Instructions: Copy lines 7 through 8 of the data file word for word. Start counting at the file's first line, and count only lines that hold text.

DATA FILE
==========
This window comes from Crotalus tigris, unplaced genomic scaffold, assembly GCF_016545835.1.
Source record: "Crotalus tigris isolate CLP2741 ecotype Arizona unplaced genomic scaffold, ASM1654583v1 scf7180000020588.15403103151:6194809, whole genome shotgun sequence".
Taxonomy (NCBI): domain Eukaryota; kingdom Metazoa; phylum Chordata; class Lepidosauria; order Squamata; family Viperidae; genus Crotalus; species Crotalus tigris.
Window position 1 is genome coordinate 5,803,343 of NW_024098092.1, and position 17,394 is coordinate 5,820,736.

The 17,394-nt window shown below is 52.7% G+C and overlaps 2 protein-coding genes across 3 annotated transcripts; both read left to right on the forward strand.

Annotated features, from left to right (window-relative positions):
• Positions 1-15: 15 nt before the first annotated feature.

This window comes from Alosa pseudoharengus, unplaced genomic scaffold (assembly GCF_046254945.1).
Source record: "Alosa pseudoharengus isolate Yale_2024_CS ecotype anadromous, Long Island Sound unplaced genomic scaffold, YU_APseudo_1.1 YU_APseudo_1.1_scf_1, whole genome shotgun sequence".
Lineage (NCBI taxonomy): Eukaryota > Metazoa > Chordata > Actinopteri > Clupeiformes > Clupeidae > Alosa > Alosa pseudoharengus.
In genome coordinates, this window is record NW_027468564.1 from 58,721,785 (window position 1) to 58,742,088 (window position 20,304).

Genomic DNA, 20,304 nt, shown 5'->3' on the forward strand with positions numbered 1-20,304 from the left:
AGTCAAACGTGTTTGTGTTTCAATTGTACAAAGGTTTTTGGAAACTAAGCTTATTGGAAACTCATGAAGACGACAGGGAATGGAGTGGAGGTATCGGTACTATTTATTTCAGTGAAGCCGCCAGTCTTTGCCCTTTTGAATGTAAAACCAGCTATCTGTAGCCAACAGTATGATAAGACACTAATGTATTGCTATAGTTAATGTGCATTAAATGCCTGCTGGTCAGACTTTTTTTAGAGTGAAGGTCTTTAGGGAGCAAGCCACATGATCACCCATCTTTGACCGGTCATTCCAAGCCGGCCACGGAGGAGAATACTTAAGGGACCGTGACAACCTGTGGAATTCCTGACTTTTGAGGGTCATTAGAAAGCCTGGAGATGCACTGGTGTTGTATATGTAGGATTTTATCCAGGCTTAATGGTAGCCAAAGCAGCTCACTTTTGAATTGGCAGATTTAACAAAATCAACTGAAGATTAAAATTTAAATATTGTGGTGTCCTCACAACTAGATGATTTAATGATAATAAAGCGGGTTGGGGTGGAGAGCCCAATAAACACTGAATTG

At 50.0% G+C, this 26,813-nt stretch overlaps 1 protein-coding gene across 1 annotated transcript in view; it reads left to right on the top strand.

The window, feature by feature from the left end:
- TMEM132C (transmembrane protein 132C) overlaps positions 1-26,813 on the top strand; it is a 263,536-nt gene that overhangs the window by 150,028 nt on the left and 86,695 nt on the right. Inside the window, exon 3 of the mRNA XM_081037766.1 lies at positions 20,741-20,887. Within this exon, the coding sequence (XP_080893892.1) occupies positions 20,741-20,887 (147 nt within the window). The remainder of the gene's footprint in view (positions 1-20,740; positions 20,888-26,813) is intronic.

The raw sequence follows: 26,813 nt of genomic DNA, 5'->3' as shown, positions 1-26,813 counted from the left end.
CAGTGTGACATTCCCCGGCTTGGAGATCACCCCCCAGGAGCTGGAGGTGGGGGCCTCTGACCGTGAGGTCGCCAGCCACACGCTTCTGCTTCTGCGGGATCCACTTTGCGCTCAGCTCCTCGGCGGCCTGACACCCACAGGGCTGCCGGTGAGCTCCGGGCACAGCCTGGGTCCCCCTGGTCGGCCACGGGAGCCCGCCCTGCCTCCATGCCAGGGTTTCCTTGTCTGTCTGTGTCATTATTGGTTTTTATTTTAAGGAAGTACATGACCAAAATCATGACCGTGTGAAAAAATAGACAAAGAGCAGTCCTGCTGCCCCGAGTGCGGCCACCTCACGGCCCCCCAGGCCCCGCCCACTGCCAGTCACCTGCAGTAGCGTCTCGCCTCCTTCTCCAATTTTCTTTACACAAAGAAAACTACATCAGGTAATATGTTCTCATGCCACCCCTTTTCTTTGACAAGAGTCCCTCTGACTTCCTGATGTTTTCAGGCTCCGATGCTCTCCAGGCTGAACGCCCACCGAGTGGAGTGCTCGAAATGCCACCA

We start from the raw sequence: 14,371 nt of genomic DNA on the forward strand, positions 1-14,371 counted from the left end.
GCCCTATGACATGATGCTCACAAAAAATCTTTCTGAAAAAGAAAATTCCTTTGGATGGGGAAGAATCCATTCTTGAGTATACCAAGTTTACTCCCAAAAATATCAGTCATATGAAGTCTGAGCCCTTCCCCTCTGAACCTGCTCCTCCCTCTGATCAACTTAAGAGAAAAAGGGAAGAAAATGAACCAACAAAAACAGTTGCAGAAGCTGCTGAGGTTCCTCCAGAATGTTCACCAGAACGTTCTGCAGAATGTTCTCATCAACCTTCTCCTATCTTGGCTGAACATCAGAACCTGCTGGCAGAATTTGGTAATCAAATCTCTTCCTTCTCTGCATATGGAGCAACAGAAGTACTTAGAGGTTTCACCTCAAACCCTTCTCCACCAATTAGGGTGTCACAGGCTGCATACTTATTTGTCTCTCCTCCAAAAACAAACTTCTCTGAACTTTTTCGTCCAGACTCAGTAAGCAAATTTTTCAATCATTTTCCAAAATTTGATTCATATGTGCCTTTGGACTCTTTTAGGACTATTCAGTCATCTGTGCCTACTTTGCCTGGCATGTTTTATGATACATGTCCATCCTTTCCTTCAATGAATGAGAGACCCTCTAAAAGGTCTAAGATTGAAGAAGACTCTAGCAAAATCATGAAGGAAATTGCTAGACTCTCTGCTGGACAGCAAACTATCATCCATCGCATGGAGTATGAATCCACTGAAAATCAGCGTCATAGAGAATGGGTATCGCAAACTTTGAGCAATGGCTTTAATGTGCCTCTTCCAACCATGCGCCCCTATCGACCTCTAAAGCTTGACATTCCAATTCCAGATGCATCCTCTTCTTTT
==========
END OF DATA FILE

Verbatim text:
• Positions 1-15: 15 nt before the first annotated feature.

This window comes from Alosa pseudoharengus, unplaced genomic scaffold (assembly GCF_046254945.1).